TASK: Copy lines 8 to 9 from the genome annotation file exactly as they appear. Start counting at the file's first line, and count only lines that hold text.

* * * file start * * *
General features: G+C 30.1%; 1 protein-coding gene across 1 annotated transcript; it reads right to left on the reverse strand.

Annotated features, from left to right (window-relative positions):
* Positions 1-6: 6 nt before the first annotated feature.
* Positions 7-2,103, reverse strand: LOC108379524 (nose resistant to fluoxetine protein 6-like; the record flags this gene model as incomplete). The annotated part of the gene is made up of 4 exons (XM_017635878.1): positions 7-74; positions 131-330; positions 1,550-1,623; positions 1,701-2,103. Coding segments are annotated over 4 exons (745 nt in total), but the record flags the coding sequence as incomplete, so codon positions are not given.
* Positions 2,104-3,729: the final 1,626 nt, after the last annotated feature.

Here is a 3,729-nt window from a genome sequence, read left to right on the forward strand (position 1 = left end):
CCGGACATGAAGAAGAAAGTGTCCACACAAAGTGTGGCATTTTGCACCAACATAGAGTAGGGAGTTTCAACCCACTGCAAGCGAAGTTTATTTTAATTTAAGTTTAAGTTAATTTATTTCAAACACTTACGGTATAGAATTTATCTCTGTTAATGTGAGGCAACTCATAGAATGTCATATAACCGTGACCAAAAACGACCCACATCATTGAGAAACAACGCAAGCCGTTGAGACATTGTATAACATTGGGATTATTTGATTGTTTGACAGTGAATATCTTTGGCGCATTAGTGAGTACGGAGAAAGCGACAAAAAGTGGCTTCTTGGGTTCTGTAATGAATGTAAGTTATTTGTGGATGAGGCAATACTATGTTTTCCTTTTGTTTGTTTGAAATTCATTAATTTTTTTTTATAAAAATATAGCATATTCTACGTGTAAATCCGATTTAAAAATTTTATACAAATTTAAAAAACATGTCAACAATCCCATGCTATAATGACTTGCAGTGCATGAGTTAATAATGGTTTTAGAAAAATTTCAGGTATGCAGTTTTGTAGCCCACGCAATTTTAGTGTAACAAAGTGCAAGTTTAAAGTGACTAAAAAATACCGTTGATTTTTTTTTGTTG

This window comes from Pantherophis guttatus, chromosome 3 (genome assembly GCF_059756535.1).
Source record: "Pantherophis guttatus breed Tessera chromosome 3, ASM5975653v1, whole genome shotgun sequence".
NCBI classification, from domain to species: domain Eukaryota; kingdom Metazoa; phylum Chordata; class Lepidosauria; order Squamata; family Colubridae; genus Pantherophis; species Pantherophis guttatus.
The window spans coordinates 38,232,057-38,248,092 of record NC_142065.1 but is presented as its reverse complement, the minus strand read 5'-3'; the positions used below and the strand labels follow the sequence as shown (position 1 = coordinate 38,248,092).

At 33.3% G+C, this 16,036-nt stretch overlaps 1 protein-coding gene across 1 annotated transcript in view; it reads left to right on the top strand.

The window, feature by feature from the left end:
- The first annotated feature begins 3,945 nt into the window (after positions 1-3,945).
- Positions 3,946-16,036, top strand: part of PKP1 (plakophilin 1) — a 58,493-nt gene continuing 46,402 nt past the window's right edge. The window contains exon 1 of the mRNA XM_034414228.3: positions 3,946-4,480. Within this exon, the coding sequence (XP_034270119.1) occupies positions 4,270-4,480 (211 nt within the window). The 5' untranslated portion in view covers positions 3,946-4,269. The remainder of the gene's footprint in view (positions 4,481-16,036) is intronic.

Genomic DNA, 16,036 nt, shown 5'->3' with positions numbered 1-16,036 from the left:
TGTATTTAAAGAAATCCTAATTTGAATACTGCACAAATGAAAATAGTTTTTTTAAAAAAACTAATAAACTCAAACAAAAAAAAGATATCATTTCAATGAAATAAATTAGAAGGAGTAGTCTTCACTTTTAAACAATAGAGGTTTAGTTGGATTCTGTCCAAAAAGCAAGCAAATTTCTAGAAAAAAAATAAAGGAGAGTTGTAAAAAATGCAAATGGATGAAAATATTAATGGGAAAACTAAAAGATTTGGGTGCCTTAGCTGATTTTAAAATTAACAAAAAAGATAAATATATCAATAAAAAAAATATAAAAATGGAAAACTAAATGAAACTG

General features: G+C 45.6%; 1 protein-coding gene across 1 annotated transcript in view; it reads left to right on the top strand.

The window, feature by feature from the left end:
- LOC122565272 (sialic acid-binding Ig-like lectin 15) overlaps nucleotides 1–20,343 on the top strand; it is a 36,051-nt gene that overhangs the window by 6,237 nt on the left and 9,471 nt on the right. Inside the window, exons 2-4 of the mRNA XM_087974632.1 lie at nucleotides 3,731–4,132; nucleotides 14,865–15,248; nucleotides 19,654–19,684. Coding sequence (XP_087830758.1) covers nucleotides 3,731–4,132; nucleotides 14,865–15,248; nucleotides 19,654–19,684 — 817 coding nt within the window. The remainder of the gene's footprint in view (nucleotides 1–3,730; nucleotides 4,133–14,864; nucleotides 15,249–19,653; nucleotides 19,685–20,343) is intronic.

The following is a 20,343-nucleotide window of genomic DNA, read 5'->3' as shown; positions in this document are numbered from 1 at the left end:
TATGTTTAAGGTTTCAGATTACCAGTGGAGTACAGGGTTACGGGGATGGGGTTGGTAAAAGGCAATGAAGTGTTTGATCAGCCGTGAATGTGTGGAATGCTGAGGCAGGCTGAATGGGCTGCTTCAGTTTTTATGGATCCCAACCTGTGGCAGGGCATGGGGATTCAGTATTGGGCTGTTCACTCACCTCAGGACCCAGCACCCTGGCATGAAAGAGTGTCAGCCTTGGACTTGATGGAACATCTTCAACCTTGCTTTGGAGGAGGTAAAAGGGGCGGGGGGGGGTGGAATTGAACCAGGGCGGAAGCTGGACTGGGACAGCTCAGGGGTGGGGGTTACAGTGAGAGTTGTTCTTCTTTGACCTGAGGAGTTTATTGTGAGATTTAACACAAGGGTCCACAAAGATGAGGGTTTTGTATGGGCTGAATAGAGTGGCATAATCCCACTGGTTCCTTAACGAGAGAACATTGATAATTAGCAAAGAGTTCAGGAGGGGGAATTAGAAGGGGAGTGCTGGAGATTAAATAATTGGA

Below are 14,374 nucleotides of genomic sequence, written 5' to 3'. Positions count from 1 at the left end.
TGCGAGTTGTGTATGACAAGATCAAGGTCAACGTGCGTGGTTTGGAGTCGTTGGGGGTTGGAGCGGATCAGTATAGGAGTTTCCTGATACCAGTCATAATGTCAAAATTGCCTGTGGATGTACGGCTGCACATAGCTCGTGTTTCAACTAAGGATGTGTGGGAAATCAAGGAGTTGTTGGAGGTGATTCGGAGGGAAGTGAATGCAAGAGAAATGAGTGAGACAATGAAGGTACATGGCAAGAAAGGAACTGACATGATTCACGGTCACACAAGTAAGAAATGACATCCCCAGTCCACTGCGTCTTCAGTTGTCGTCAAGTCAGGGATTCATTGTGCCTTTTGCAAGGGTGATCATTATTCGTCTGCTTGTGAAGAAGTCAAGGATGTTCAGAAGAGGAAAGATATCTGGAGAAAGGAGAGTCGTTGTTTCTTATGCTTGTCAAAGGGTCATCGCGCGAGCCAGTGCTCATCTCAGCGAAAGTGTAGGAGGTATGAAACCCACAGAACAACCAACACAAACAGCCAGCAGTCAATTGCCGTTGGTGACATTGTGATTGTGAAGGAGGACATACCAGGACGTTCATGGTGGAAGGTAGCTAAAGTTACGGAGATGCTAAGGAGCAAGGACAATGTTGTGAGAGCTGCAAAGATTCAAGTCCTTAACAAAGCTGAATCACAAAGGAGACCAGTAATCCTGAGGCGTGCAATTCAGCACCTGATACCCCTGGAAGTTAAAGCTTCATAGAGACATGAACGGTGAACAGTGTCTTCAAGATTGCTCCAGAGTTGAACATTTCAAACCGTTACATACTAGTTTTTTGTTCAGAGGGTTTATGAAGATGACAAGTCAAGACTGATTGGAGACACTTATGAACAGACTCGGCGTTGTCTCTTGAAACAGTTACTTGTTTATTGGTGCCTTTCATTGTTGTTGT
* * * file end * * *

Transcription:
This window comes from Pantherophis guttatus, chromosome 3 (genome assembly GCF_059756535.1).
Source record: "Pantherophis guttatus breed Tessera chromosome 3, ASM5975653v1, whole genome shotgun sequence".